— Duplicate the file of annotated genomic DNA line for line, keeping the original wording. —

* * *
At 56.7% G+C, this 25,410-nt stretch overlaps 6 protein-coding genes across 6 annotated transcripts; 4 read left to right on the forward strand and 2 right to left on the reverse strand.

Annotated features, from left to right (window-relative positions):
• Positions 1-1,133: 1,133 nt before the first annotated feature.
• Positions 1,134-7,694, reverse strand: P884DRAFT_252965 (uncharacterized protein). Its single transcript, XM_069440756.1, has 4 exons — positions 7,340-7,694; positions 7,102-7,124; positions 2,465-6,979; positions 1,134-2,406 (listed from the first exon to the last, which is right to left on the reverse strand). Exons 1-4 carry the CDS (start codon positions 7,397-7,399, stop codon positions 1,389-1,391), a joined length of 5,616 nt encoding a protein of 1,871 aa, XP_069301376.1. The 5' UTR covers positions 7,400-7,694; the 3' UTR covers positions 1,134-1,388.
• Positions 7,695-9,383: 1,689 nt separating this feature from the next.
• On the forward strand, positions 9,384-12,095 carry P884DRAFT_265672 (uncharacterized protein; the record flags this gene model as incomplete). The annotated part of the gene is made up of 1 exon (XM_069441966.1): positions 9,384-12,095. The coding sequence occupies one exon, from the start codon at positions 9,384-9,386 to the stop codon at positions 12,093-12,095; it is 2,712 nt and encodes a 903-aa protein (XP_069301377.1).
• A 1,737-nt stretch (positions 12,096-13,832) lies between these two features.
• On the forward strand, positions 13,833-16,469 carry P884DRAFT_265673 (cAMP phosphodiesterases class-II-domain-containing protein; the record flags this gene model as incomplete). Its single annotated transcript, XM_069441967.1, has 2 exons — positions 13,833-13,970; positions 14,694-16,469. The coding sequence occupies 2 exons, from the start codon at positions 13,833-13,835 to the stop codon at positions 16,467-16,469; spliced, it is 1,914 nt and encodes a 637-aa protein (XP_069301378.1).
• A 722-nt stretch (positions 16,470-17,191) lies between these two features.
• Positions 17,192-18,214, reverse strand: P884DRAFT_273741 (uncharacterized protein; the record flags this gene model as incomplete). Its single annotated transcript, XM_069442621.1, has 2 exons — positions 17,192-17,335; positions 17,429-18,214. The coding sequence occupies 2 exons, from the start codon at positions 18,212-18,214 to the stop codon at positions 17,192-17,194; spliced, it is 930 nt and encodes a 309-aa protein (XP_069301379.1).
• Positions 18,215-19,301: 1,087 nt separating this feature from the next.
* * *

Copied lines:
At 56.7% G+C, this 25,410-nt stretch overlaps 6 protein-coding genes across 6 annotated transcripts; 4 read left to right on the forward strand and 2 right to left on the reverse strand.

Annotated features, from left to right (window-relative positions):
• Positions 1-1,133: 1,133 nt before the first annotated feature.
• Positions 1,134-7,694, reverse strand: P884DRAFT_252965 (uncharacterized protein). Its single transcript, XM_069440756.1, has 4 exons — positions 7,340-7,694; positions 7,102-7,124; positions 2,465-6,979; positions 1,134-2,406 (listed from the first exon to the last, which is right to left on the reverse strand). Exons 1-4 carry the CDS (start codon positions 7,397-7,399, stop codon positions 1,389-1,391), a joined length of 5,616 nt encoding a protein of 1,871 aa, XP_069301376.1. The 5' UTR covers positions 7,400-7,694; the 3' UTR covers positions 1,134-1,388.
• Positions 7,695-9,383: 1,689 nt separating this feature from the next.
• On the forward strand, positions 9,384-12,095 carry P884DRAFT_265672 (uncharacterized protein; the record flags this gene model as incomplete). The annotated part of the gene is made up of 1 exon (XM_069441966.1): positions 9,384-12,095. The coding sequence occupies one exon, from the start codon at positions 9,384-9,386 to the stop codon at positions 12,093-12,095; it is 2,712 nt and encodes a 903-aa protein (XP_069301377.1).
• A 1,737-nt stretch (positions 12,096-13,832) lies between these two features.
• On the forward strand, positions 13,833-16,469 carry P884DRAFT_265673 (cAMP phosphodiesterases class-II-domain-containing protein; the record flags this gene model as incomplete). Its single annotated transcript, XM_069441967.1, has 2 exons — positions 13,833-13,970; positions 14,694-16,469. The coding sequence occupies 2 exons, from the start codon at positions 13,833-13,835 to the stop codon at positions 16,467-16,469; spliced, it is 1,914 nt and encodes a 637-aa protein (XP_069301378.1).
• A 722-nt stretch (positions 16,470-17,191) lies between these two features.
• Positions 17,192-18,214, reverse strand: P884DRAFT_273741 (uncharacterized protein; the record flags this gene model as incomplete). Its single annotated transcript, XM_069442621.1, has 2 exons — positions 17,192-17,335; positions 17,429-18,214. The coding sequence occupies 2 exons, from the start codon at positions 18,212-18,214 to the stop codon at positions 17,192-17,194; spliced, it is 930 nt and encodes a 309-aa protein (XP_069301379.1).
• Positions 18,215-19,301: 1,087 nt separating this feature from the next.